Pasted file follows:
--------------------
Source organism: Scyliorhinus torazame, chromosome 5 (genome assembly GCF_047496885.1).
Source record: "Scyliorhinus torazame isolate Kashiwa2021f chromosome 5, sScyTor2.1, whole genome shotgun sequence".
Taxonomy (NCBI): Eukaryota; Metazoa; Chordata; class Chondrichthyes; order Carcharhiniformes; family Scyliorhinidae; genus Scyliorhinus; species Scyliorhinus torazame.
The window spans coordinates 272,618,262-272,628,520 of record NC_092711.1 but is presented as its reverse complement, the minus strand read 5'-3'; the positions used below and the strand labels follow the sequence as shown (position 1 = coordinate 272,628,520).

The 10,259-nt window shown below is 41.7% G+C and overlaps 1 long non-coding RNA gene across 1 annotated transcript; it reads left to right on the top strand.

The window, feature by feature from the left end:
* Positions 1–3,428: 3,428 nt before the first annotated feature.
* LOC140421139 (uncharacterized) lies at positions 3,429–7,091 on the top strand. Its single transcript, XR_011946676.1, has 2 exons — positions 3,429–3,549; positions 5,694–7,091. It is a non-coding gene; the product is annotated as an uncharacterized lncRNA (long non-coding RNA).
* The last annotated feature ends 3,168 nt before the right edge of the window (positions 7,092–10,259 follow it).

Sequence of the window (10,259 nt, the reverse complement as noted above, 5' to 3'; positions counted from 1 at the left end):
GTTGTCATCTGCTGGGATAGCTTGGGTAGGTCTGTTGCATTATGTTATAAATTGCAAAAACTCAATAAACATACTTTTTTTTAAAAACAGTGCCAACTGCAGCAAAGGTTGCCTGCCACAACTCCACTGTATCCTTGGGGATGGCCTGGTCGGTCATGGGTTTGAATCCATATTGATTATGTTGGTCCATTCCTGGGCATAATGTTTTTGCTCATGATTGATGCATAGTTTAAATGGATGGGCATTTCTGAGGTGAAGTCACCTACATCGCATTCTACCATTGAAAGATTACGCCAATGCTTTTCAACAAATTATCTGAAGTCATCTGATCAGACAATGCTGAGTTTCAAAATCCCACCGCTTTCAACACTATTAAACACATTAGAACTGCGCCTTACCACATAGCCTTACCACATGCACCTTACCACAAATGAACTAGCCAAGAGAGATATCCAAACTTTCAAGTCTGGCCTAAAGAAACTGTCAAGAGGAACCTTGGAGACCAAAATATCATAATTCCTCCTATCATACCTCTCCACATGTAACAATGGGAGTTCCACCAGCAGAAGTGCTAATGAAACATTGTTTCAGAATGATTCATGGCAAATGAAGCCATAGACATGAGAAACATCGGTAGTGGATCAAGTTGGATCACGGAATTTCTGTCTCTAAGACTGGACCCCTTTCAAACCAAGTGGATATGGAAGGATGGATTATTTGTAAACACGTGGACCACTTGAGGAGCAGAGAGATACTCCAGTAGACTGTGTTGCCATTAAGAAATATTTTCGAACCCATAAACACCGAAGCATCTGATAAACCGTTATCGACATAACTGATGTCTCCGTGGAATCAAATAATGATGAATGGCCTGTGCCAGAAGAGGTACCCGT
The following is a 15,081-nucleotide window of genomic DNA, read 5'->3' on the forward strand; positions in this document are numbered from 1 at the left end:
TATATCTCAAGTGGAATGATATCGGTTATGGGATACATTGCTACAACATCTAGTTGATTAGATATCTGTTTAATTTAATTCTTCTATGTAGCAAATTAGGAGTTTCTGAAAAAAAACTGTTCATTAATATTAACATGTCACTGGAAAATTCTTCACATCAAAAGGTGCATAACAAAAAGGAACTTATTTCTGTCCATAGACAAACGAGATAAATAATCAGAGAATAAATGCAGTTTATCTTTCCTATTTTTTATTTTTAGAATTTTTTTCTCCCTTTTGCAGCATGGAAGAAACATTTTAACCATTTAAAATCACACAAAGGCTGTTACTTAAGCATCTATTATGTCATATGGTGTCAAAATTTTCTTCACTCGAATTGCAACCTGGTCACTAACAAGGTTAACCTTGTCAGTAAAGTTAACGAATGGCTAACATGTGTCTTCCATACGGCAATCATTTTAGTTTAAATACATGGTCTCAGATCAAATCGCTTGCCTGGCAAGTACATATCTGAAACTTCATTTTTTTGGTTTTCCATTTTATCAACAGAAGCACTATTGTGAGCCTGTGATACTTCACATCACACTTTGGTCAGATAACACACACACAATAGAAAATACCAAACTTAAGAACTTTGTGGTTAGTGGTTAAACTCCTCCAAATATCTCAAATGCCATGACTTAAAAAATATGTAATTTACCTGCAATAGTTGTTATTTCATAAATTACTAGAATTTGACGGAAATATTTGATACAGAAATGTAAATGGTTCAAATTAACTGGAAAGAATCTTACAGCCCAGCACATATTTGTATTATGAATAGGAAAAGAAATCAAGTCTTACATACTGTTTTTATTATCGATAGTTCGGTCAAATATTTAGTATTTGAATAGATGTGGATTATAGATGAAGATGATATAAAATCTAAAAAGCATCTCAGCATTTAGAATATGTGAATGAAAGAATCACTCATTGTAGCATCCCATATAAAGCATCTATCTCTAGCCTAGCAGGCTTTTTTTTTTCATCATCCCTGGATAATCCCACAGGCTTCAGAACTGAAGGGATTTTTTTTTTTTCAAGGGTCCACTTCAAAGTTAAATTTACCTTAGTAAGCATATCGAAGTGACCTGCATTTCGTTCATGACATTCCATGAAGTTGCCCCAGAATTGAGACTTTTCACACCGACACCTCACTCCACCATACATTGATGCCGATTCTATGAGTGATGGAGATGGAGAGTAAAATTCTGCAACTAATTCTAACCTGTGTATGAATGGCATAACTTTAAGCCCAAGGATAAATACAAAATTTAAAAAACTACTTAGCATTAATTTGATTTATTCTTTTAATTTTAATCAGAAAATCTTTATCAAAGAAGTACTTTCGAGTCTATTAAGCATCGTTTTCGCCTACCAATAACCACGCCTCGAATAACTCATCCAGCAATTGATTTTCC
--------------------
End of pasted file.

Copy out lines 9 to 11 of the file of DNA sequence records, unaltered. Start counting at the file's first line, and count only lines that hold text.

* The last annotated feature ends 3,168 nt before the right edge of the window (positions 7,092–10,259 follow it).

Sequence of the window (10,259 nt, the reverse complement as noted above, 5' to 3'; positions counted from 1 at the left end):
GTTGTCATCTGCTGGGATAGCTTGGGTAGGTCTGTTGCATTATGTTATAAATTGCAAAAACTCAATAAACATACTTTTTTTTAAAAACAGTGCCAACTGCAGCAAAGGTTGCCTGCCACAACTCCACTGTATCCTTGGGGATGGCCTGGTCGGTCATGGGTTTGAATCCATATTGATTATGTTGGTCCATTCCTGGGCATAATGTTTTTGCTCATGATTGATGCATAGTTTAAATGGATGGGCATTTCTGAGGTGAAGTCACCTACATCGCATTCTACCATTGAAAGATTACGCCAATGCTTTTCAACAAATTATCTGAAGTCATCTGATCAGACAATGCTGAGTTTCAAAATCCCACCGCTTTCAACACTATTAAACACATTAGAACTGCGCCTTACCACATAGCCTTACCACATGCACCTTACCACAAATGAACTAGCCAAGAGAGATATCCAAACTTTCAAGTCTGGCCTAAAGAAACTGTCAAGAGGAACCTTGGAGACCAAAATATCATAATTCCTCCTATCATACCTCTCCACATGTAACAATGGGAGTTCCACCAGCAGAAGTGCTAATGAAACATTGTTTCAGAATGATTCATGGCAAATGAAGCCATAGACATGAGAAACATCGGTAGTGGATCAAGTTGGATCACGGAATTTCTGTCTCTAAGACTGGACCCCTTTCAAACCAAGTGGATATGGAAGGATGGATTATTTGTAAACACGTGGACCACTTGAGGAGCAGAGAGATACTCCAGTAGACTGTGTTGCCATTAAGAAATATTTTCGAACCCATAAACACCGAAGCATCTGATAAACCGTTATCGACATAACTGATGTCTCCGTGGAATCAAATAATGATGAATGGCCTGTGCCAGAAGAGGTACCCGT